That’s why it’s important for all Christians to judge doctrine. Doctrine means “teaching.” All Christians, not just pastors, should judge teaching or doctrine and recognize what is true and what is false. You see, Jesus spoke these words as part of the famous “Sermon on the Mount” in the Gospel of St. Matthew, chapters 5 through 7, and this sermon was directed not just at the Apostles, but also at the crowds. All Christians should beware of false prophets, all Christians should judge doctrine. But unfortunately, at the time of the Reformation, and even to this day, many people in the Roman Catholic Church taught and still teach that laypeople are not to judge doctrine. For them, judging doctrine is something only the clergy and pope can do. Some Lutherans in history have also said the same—an utterly unfortunate position to take! Their concern was a good one, to emphasize that God has given pastors an important role in shepherding and teaching God’s people. But ultimately, all Christians—pastors and laypeople together—must judge doctrine. Just as everyone who wants to be healthy should pay attention to the warning labels, whether or not he’s a doctor, so also everyone who wants to be spiritually healthy and happy should pay attention to whether the doctrine is true or false.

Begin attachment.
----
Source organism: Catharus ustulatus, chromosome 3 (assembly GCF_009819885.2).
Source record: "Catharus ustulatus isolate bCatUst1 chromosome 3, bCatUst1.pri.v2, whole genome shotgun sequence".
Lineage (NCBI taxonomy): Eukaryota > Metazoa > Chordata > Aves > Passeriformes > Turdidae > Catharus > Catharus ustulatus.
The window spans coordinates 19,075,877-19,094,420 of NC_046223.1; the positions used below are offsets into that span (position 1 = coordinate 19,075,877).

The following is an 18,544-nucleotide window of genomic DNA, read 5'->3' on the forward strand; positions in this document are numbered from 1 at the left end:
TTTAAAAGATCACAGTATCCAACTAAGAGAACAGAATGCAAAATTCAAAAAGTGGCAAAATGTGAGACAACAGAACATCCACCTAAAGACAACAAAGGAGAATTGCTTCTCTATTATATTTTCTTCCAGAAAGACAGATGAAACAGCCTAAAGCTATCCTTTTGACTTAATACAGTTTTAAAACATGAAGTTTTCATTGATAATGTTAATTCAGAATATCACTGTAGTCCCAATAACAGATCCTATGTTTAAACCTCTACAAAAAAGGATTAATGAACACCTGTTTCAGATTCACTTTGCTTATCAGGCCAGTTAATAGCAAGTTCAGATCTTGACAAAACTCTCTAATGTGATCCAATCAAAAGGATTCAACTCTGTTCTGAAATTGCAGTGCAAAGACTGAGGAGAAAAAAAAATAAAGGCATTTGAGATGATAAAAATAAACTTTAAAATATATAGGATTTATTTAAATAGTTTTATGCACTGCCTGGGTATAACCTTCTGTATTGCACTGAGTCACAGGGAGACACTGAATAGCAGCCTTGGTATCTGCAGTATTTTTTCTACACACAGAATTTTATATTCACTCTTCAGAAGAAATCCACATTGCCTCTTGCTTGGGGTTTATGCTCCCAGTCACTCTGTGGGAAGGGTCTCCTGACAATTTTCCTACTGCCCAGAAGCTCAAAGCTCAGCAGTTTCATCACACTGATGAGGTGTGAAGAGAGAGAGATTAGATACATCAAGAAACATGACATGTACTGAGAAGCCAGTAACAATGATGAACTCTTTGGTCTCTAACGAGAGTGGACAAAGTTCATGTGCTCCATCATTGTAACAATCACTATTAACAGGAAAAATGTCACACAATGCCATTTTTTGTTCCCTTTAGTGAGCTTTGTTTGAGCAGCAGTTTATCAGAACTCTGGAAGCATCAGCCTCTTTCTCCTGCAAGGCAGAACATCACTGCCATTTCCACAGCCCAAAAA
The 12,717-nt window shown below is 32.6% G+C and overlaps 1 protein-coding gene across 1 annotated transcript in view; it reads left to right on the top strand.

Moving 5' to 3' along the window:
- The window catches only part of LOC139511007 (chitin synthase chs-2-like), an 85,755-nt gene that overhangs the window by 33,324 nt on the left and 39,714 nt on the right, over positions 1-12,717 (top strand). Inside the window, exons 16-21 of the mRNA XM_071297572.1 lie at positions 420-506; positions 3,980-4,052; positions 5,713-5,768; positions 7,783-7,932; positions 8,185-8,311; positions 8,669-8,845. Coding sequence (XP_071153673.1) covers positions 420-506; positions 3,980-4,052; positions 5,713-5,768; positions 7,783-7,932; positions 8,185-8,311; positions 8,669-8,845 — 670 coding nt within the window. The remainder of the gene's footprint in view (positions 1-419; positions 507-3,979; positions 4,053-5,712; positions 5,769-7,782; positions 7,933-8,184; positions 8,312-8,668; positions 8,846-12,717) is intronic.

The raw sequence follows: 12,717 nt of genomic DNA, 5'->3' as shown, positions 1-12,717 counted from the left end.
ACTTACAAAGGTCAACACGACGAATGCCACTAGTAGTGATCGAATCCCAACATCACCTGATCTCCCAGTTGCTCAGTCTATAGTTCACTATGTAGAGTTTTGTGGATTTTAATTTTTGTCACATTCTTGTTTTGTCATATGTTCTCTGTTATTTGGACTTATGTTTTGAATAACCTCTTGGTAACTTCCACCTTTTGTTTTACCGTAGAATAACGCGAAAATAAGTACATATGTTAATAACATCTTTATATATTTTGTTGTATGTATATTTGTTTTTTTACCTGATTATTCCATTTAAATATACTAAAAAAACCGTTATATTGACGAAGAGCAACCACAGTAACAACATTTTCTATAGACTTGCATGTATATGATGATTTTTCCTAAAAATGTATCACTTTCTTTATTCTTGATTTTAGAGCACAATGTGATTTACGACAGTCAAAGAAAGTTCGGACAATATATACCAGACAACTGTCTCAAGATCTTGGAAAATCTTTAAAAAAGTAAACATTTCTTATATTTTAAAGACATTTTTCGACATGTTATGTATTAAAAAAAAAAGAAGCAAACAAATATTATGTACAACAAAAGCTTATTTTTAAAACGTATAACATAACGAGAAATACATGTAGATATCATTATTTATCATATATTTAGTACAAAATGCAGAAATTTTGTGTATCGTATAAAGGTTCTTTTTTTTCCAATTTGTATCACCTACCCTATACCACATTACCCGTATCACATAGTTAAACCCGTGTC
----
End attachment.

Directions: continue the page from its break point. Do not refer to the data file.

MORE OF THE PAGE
Fundamentally, we can’t simply assume that because something says “Lutheran” or even “LCMS” on it, that it’s true. Our Evangelical Lutheran Church has been blessed with pure teaching in the past, but this is not guaranteed for the present, nor for the future. We don’t have to be paranoid about false doctrine, but we do need to compare what we hear with what Scripture says. Saint Paul knew this. He said to the pastors of Ephesus, “I know that after my departure fierce wolves will come in among you, not sparing the flock; and from among your own selves will arise men speaking twisted things, to draw away the disciples after them. Therefore, be alert,” (Acts 20:29–31). If this applies to the early Church at Ephesus, which was cared for by holy St. Paul, then it certainly applies to us today, who are far removed and far less holy than they. The fundamental attitude of every Christian has to be “Beware of false prophets, who come to you in sheep’s clothing but inwardly they are ravenous wolves.”